October 24, 2005
Nebraska public education has had many successes in the past decade. In fact, Nebraska students rank in the top ten in almost every national measure of student achievement. Despite these achievements, Nebraska education policymakers, school administrators, teachers and parents are confronting a variety of issues critical to the structure and performance of Nebraska public schools.
The introduction of the federal No Child Left Behind achievement standards and rigorous state standards have caused educators to consider what material needs to be taught to students in order for them to both meet standards and prepare them for the future. Also at issue is which level of government (federal, state or local) should make decisions about what educational services are offered, what standards should be set, and how students should be assessed.
Additionally the debate over how to adequately and equitably pay for educational services was a focus of Nebraska education policymakers, as evidenced by two lawsuits filed by close to 50 Nebraska school districts against the State of Nebraska about the current state aid to education formula. Yet another emotional issue was the 2005 passage of LB 126 in the Nebraska Unicameral, which forced the merger of many small rural school districts and signaled the move toward district consolidation.
On Monday, October 24th, residents of Central Nebraska gathered on the campus of the University of Nebraska at Kearney to discuss these issues and hear from a distinguished panel of experts on education policy. Kearney was one of sixteen other communities across the nation that discussed important domestic issues that week, part of a local-national initiative called By the People. This was the second By the People event to be held at UNK. It is a joint partnership between MacNeil/Lehrer Productions, NET Television, UNK Office of the Chancellor, UNK College of Education, UNK Department of Political Science, and the University of Nebraska Public Policy Center. Video highlights of the discussions are available in 320 by 240 and 640 by 480.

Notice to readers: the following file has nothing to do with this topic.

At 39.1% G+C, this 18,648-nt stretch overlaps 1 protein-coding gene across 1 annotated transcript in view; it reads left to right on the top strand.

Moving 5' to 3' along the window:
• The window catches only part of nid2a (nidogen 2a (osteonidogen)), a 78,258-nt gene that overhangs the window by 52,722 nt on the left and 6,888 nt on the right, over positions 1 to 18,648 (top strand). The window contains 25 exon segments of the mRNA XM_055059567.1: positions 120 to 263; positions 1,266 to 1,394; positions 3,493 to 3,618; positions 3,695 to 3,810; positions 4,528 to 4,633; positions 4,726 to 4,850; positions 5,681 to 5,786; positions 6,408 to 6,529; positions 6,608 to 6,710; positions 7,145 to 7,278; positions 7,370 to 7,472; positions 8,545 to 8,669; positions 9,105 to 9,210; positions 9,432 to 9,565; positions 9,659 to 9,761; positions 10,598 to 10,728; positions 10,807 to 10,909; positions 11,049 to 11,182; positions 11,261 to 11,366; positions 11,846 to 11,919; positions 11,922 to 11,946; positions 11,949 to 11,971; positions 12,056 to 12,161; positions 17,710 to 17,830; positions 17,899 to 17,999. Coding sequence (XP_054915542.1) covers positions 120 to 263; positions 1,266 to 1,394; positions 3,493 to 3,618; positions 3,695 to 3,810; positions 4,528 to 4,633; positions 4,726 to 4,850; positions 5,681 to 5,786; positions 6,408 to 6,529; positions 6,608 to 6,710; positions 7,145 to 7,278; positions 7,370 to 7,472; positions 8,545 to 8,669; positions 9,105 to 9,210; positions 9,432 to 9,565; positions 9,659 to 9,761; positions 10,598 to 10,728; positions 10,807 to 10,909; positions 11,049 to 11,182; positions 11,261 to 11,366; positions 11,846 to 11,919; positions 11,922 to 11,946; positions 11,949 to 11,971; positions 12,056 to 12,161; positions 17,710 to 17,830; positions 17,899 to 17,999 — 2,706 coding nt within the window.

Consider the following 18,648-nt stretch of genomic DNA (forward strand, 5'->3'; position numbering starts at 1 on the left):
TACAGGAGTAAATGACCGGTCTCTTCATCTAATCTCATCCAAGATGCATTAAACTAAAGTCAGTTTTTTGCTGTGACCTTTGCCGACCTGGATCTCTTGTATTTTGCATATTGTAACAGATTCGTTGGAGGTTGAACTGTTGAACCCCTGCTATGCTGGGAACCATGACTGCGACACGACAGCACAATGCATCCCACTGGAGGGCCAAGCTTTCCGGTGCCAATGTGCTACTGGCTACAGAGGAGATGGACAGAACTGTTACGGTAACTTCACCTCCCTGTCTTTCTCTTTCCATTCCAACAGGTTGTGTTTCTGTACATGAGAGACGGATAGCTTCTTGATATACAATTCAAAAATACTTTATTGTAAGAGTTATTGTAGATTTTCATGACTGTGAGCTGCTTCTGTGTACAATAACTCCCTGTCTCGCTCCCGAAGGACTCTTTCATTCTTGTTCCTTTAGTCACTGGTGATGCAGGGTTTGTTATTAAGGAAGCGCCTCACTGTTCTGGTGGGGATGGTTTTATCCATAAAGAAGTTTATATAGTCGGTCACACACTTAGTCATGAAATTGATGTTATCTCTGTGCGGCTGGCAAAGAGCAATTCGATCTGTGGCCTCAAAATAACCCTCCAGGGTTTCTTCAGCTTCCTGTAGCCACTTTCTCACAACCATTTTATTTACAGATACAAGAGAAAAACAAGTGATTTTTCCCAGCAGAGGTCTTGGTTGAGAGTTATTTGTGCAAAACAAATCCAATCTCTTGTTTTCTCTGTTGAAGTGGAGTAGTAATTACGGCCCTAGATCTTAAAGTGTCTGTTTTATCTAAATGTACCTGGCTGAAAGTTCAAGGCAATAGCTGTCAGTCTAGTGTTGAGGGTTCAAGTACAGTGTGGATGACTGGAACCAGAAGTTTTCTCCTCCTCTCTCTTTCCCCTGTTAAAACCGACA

For a brief background and discussion guide, please read The State of Education Background Materials.
The PPC has archived of many of our events online; to watch the NETV presentation of this event online click here.
Click here to read the Public Policy Center final report .
Local support for University of Nebraska Public Policy Center By the People Deliberation Week project is provided by MacNeil/Lehrer Productions, and by The William and Flora Hewlett Foundation and Rockefeller Brothers Fund.
In The News
What to Teach, Locations and How to Pay for Schools Topic at NET Event. (2005-10-25). Kearney Hub.